I am probably missing the concept of what you are saying and I apologize if I am speaking out of…
Trevor Bird
11

I don’t blame anyone for not really getting what I’m trying to say, it is not easy, especially given how deeply ingrained some scientific notions have become. What you’re essentially saying are two things:

  1. Facts can only be objective (to be real)
  2. Subjective experience cannot prove real facts

The subjective beliefs that you listed as examples belie the inability to consider subjective phenomena to be real facts, and you’re proving the subjective experience wrong by expecting it to prove something objective, which is a strawman of sorts.

What you need to consider instead are real subjective facts that cannot be observed and therefore scientifically tested, such as when someone loves someone else (beyond just being physically attracted), or a belief that something is good or evil.

Objectivist science would say that good or evil or love or similar things must somehow be made up or insignificant, when in fact they can be quite real and governed by universal laws, even if those were not material. Much like consciousness itself apparently “must be” material, despite science not being able to explain it that way. But neuroscientists believe it religiously.

The second part of this problem is that while subjectivity doesn’t work as solid basis for proof of objective facts, this whole way of thinking is a reduction. You don’t always need proof to achieve results, sometimes you only achieve results if you don’t need proof upfront, in a leap of faith. Not to mention that subjective experience can serve as proof just fine if you are trying to figure out universal laws of the subjective realm of reality.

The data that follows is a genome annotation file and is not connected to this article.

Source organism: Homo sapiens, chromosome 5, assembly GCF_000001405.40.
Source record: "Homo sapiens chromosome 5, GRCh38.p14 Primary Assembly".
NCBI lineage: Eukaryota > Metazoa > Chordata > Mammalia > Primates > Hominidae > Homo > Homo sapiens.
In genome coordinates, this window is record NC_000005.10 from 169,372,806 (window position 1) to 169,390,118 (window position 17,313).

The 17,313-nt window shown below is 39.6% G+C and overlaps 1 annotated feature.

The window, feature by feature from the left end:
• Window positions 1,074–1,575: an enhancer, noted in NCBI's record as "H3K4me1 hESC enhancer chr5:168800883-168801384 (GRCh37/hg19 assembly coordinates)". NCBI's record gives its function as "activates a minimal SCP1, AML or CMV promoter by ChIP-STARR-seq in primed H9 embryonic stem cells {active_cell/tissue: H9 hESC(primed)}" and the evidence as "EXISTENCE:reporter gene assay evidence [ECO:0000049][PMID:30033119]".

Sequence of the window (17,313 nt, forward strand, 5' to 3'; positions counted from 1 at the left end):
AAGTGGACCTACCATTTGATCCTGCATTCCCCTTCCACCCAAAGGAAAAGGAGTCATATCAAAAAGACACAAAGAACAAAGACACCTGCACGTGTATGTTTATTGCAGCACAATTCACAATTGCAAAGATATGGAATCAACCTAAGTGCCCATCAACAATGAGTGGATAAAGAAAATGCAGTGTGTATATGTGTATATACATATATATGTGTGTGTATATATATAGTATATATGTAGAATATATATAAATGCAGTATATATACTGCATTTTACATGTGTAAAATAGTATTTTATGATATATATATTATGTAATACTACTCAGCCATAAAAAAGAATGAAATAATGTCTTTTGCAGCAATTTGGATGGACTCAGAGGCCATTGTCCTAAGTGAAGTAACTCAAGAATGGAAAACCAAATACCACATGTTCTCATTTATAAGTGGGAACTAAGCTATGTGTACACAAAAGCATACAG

As it is in your kind of example with bigfoot, this problem actually does apply wonderfully to cryptozoology. As I will write in one of the next critical observations, science has conservative bias against anything that sounds unlikely, and wouldn’t even bother to search to prove certain things if they appear to be too outlandish, or, technically speaking, statistically improbable.

The subjective modes of gaining insight like intuition or revelation don’t have that block or requirement and may in fact lead to results that science psychologically wouldn’t even want or try to accomplish. Bigfoot may still be a myth, but many thought to be extinct species have been found such as the latimeria fish, or in different fields things as major as the lost city of Troy.

It is similar with the search for aliens by ufologists or ghosts by paranormal investigators and other fringe lunacies. Sometimes the subject is not outlandish, but the inspiration is outright mystical, like with the benzene ring coming to Kekule when he dreamt of Ouroboros. Shouldn’t that have been discarded as “woo”? Science openly seeks to mock and shut down all such “foolish” endeavors even though they can at any time bring results.

To sum up, thinking that subjective experiences are not real facts is a misunderstanding and a reduction of what real facts are, and even then, requiring facts before proceeding is not always a good thing. But since these two points of view are unscientific, scientists consider them widely to be wrong. Because they believe nothing other than science “works”, by default.

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